By Hope Sarara
OPPOSITION MDC leader Nelson Chamisa wants investment in Zimbabwe from the rest of the world only when Zanu PF is out of power.
Chamisa is currently in Europe attending meetings with “progressive alliance leaders” in Sweden and is set to present a statement on the situation in Zimbabwe on his return, this week titled “Hope of the Nation.”
The opposition leader’s spokesperson Nkululeko Sibanda said Chamisa has met leaders from Europe, Africa and other parts of the world upraising them on the “crisis” in Zimbabwe and urging them to “prepare to invest in Zimbabwe once the legitimacy question has been resolved.”.
MDC leader Chamisa lost narrowly in presidential elections last year to Zanu PF leader Emmerson Mnangagwa. Chamisaa refused to accept the results claiming they had been rigged.
An attempt to overturn the result fell-flat at the Constitutional Court for lack of evidence but the youthful opposition leader maintains he is the legitimate leader of the country.
“The president met with world leaders and told them that our country can have the audacity to hope for a better future and that democracy will be achievable regardless of our current circumstances.
“He encouraged leaders to prepare to invest in a great economy because our current situation is not natural, God blessed Zimbabwe and a few greedy old men tried to curse us,” said Sibanda.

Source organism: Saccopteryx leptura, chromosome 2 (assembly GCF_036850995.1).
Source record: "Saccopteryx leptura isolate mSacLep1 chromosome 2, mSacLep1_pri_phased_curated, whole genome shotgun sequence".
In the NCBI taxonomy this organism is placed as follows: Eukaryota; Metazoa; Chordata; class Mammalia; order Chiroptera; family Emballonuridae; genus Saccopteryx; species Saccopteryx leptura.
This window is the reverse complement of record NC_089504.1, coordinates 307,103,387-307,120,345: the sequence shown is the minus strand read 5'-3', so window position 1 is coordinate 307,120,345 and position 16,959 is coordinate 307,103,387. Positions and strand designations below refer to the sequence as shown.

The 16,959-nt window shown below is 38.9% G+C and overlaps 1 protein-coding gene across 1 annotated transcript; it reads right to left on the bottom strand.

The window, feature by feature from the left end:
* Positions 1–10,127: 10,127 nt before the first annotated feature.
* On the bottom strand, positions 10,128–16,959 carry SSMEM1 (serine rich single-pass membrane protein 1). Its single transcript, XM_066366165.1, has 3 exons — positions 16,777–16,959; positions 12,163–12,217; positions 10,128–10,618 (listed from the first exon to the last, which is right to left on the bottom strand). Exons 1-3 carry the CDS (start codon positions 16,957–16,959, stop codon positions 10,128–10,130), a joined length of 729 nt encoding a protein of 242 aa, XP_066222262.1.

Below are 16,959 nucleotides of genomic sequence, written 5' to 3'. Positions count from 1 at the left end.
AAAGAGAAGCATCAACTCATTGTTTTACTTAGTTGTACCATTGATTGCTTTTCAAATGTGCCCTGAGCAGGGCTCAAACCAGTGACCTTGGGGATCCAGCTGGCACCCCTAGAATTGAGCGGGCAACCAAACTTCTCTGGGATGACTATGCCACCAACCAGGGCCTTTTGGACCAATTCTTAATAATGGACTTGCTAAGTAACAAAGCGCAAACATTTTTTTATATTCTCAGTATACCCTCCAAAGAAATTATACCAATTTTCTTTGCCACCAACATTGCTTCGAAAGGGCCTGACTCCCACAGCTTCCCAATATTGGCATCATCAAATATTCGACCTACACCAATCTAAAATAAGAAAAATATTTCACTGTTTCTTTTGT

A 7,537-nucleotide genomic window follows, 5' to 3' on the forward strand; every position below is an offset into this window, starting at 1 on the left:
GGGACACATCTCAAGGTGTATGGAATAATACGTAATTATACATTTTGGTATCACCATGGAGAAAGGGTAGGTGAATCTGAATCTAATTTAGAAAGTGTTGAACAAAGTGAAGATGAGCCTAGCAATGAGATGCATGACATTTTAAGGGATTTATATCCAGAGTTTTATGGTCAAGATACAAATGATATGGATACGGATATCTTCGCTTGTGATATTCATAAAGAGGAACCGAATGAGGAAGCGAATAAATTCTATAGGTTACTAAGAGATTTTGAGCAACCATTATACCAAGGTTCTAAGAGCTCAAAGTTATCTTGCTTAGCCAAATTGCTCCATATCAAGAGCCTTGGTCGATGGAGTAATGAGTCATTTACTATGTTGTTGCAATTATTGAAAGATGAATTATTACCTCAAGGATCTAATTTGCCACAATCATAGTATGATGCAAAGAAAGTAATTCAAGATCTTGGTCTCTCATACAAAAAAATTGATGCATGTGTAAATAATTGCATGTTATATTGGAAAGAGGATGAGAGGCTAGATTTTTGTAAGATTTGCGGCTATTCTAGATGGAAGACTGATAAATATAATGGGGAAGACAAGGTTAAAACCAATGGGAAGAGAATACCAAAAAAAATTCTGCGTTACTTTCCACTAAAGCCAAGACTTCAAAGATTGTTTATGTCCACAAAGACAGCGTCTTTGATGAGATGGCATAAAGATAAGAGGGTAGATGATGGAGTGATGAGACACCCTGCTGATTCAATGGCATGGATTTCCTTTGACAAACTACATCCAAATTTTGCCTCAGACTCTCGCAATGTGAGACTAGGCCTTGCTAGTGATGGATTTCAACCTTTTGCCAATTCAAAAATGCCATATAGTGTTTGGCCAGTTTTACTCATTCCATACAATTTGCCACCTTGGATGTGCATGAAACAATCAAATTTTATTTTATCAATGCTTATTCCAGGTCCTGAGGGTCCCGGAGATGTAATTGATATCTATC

He added: “As soon, as our country returns to legitimacy and legality our economy will jolt up as if on steroids. It will rise like a roaring lion and devour poverty and the extreme desperation of our people.”
Zanu PF has consistently accused the opposition of sabotaging the economy in a bid to trigger social upheaval as part of a regime change agenda with support from hostile Western powers led by the US.
The opposition has rejected the accusations instead pointing to Zanu PF policy paralysis for the country’s economic and social problems.
Sibanda said Chamisa is ready to take charge of the country’s transformation.
“The president is providing leadership for transformation, the people will need to engage in dealing with the domestic issue of dictatorship.
“Instead we have an extreme fascination with power and no understanding of the need to put aside egoistic tendencies and put Zimbabwe first,” he said.
“Secondly we are faced with a situation in which the government has at its heart levels of corruption that have not been sent before and it has no soul in its management of our society.”
Among leaders that Chamisa has met include Swedish Prime Minister, Kjell Stefan Löfven, Austria’s Social Democratic Party leader Pamela Rendi-Wagner, Portugues Premier Antonio Costa and Finish Prime Minister Antti Rinne.